The Minneapolis Station Area Strategic Planning Document for the Southwest Transitway is a pretty good piece of analysis. It lays out the existing conditions at each of the five station locations, including barriers to pedestrian access and other details of urban form important to transit-oriented development. It provides what seem to be realistic recommendations for opening-day improvements, as well as hypothetical build-out scenarios for transit-oriented development around the stations.
While I disagree with some of the specific design elements (low-density, over-parked development at Royalston, bike trail intersecting with pedestrian realm at Van White), I realize those details are all likely far from finalized, and overall I think the document is a great jumping-off point to decide where public investment is needed, how regulation might need to change, and what questions still need answering. It provides details where there used to be few, and that moves the line one step closer to successful implementation.
What the plan illustrates that frustrates me so much, is how inappropriate the routing decision for the Southwest LRT line through Minneapolis really is.
After undertaking a thorough analysis and carefully assessing alternatives, this plan concludes that the extent of transit-oriented development that may occur at the Penn Avenue Station is a grand total of one mixed-use building. One. The 21st Street Station area? No new development (this is consistent with the City’s Comprehensive Plan). Van White and Penn are so constrained by freeway viaducts, freight rail lines and topography (Penn Avenue Station is at the bottom of a valley between two “high bluffs”), that even if the market would support office or residential development in these areas, very few structures could even be built. Existing roadway and pedestrian connections are very limited at all three of these stations, with the plan envisioning opening day at Penn Avenue with no direct roadway access to the station. The nearest bus transfer point will be 1/5 mile away on a route that carries very low ridership.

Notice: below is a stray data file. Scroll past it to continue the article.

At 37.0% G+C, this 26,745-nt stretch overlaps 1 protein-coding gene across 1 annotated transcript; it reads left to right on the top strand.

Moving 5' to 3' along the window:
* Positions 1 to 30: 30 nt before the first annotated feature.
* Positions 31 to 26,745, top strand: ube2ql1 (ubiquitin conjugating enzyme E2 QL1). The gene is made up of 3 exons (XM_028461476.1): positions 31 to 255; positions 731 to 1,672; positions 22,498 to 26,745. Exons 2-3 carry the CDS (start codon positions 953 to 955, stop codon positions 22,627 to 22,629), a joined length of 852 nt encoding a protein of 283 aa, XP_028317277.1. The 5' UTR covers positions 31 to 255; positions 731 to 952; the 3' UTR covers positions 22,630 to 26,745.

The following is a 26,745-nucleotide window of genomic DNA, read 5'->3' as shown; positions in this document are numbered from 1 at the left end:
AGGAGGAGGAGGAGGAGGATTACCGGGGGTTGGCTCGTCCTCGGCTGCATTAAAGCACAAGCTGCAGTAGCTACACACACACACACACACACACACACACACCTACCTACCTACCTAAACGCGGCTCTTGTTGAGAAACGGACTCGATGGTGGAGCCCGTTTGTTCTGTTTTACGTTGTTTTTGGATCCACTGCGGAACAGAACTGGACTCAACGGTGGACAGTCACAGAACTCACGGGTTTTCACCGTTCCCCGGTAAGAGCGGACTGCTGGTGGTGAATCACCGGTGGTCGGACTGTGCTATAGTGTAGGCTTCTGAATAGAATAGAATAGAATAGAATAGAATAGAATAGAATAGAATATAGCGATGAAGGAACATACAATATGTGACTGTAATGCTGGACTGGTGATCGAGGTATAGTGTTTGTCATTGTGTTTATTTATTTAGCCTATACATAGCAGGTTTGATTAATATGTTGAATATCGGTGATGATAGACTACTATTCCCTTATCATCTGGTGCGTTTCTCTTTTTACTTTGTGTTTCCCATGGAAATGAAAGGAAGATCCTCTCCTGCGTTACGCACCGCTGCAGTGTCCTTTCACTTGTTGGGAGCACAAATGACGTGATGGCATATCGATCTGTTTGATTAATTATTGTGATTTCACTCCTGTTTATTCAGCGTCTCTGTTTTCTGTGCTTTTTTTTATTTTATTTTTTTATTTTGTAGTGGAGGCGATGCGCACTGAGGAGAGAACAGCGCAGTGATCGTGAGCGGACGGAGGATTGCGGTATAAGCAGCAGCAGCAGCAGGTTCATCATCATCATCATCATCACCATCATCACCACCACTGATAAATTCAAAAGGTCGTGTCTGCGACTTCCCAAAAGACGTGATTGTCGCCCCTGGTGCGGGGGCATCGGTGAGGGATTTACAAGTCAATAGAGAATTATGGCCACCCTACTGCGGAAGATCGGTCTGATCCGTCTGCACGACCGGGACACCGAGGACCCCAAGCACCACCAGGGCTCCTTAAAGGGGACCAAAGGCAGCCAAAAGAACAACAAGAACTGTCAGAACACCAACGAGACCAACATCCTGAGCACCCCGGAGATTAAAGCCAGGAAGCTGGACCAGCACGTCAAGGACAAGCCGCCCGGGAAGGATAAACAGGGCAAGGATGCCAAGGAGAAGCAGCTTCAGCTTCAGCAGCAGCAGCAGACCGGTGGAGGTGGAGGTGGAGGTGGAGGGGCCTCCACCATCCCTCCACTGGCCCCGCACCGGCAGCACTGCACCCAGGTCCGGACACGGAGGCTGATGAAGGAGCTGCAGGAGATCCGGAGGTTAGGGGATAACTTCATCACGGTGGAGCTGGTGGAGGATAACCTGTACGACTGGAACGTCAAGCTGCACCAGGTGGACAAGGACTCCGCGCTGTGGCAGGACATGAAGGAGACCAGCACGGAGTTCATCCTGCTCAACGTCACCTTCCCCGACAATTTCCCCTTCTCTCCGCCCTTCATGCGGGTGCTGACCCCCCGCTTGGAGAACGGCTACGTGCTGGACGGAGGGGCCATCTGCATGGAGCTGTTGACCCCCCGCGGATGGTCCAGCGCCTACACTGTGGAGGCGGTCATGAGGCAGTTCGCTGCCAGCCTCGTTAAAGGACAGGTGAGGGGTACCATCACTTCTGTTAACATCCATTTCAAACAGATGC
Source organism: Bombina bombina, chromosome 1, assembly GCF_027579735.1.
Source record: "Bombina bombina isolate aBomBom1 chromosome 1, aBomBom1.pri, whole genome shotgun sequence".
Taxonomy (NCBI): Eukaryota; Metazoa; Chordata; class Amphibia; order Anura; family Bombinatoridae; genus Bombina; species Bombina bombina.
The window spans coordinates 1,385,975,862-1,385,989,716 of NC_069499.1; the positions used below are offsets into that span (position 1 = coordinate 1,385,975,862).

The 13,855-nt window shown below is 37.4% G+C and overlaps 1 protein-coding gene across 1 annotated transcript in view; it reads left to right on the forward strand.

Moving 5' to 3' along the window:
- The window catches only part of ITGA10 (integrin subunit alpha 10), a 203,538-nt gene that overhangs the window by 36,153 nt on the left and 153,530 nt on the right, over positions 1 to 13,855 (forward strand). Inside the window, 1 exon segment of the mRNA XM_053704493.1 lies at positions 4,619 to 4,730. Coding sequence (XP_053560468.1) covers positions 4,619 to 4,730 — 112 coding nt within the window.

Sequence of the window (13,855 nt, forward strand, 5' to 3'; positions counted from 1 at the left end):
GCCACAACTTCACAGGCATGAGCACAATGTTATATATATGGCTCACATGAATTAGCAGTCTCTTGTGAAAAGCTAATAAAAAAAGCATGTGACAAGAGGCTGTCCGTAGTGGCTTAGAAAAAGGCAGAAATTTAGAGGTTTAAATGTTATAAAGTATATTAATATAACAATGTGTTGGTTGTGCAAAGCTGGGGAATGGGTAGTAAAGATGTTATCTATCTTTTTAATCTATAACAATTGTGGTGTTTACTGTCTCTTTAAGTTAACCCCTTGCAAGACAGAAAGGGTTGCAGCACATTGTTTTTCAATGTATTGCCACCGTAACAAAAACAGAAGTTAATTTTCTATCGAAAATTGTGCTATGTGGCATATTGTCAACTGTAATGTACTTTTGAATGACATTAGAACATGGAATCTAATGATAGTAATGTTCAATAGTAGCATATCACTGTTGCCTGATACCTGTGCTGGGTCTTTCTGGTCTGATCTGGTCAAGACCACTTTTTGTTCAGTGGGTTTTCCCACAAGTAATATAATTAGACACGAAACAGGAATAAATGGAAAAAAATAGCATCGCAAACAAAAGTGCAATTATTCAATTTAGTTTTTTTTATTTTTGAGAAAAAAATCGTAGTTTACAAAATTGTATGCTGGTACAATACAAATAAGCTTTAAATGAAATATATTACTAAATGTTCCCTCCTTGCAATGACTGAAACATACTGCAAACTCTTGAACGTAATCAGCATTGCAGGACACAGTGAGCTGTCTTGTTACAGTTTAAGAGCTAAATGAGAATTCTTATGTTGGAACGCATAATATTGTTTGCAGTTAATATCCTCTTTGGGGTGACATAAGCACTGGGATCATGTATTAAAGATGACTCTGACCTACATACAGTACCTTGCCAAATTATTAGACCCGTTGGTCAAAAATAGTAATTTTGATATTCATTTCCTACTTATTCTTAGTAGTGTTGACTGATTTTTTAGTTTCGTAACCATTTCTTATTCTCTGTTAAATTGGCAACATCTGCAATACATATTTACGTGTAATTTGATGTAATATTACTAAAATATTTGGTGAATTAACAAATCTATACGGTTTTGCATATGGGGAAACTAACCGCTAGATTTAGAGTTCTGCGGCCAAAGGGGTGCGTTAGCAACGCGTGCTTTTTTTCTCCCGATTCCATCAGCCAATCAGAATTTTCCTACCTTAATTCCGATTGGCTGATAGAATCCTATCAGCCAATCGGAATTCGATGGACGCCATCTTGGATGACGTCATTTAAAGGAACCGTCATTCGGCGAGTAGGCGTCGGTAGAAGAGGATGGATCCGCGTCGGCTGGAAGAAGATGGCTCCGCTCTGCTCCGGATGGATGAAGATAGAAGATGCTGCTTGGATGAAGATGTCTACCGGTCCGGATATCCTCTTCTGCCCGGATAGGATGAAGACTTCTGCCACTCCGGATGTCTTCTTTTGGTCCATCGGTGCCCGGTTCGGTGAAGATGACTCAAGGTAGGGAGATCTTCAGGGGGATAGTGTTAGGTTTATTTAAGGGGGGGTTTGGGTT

West Lake and Royalston are legitimate locations for LRT stations. But these could still happen with a different alignment. The other three stations are so constrained by topography, existing infrastructure (freeways, freight rail) and the existing development pattern, that it seems like they ought to be scrapped to save money and reduce travel time from Eden Prairie. That’s why we chose 3A in the first place, right?
The Southwest LRT line may provide enough of an amenity to lure some commuters from the southwest suburbs out of there cars. But by skipping the jobs, population density and transit-dependent populations of Uptown, the line will not be serving Minneapolis, and thus will be primarily suburban focused, where urban form and densities are not transit-supportive. I sincerely hope that the line doesn’t suffer the fate of Northstar, and give more ammunition to those who would oppose future transit projects.
In summary, this plan brings into clear focus the two key concerns I have about the proposed alignment. LRT can be very successful in the region (Hiawatha had record ridership in 2010 and may approach 50% operating cost recovery from fares in 2011), but how successful can it be without serving the dense, urban, transit-supportive neighborhoods of Minneapolis? And, do we really want to build new, permanent transit infrastructure for the southwest metro and fail to serve the second downtown of Minneapolis?